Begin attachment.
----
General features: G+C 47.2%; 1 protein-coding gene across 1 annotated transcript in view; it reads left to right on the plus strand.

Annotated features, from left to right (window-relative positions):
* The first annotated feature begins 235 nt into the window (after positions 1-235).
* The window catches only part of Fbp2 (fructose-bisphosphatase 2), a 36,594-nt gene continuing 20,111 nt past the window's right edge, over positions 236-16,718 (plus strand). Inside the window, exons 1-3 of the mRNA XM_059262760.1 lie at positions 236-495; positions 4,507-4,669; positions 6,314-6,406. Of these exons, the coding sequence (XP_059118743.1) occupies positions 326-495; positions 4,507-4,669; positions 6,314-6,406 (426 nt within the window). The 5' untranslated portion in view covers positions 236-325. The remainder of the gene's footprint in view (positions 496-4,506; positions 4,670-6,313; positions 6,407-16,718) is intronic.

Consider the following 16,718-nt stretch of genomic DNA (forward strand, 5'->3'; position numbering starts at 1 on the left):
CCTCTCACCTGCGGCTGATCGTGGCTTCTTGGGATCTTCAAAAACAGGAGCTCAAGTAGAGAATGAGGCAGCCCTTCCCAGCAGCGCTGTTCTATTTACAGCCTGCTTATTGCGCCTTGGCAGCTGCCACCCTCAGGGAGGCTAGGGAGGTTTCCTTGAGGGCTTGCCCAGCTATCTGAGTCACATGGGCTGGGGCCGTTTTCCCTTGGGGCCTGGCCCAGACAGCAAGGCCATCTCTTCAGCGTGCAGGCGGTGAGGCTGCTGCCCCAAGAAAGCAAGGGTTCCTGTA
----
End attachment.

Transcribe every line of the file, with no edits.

General features: G+C 47.2%; 1 protein-coding gene across 1 annotated transcript in view; it reads left to right on the plus strand.

Annotated features, from left to right (window-relative positions):
* The first annotated feature begins 235 nt into the window (after positions 1-235).
* The window catches only part of Fbp2 (fructose-bisphosphatase 2), a 36,594-nt gene continuing 20,111 nt past the window's right edge, over positions 236-16,718 (plus strand). Inside the window, exons 1-3 of the mRNA XM_059262760.1 lie at positions 236-495; positions 4,507-4,669; positions 6,314-6,406. Of these exons, the coding sequence (XP_059118743.1) occupies positions 326-495; positions 4,507-4,669; positions 6,314-6,406 (426 nt within the window). The 5' untranslated portion in view covers positions 236-325. The remainder of the gene's footprint in view (positions 496-4,506; positions 4,670-6,313; positions 6,407-16,718) is intronic.

Consider the following 16,718-nt stretch of genomic DNA (forward strand, 5'->3'; position numbering starts at 1 on the left):
CCTCTCACCTGCGGCTGATCGTGGCTTCTTGGGATCTTCAAAAACAGGAGCTCAAGTAGAGAATGAGGCAGCCCTTCCCAGCAGCGCTGTTCTATTTACAGCCTGCTTATTGCGCCTTGGCAGCTGCCACCCTCAGGGAGGCTAGGGAGGTTTCCTTGAGGGCTTGCCCAGCTATCTGAGTCACATGGGCTGGGGCCGTTTTCCCTTGGGGCCTGGCCCAGACAGCAAGGCCATCTCTTCAGCGTGCAGGCGGTGAGGCTGCTGCCCCAAGAAAGCAAGGGTTCCTGTA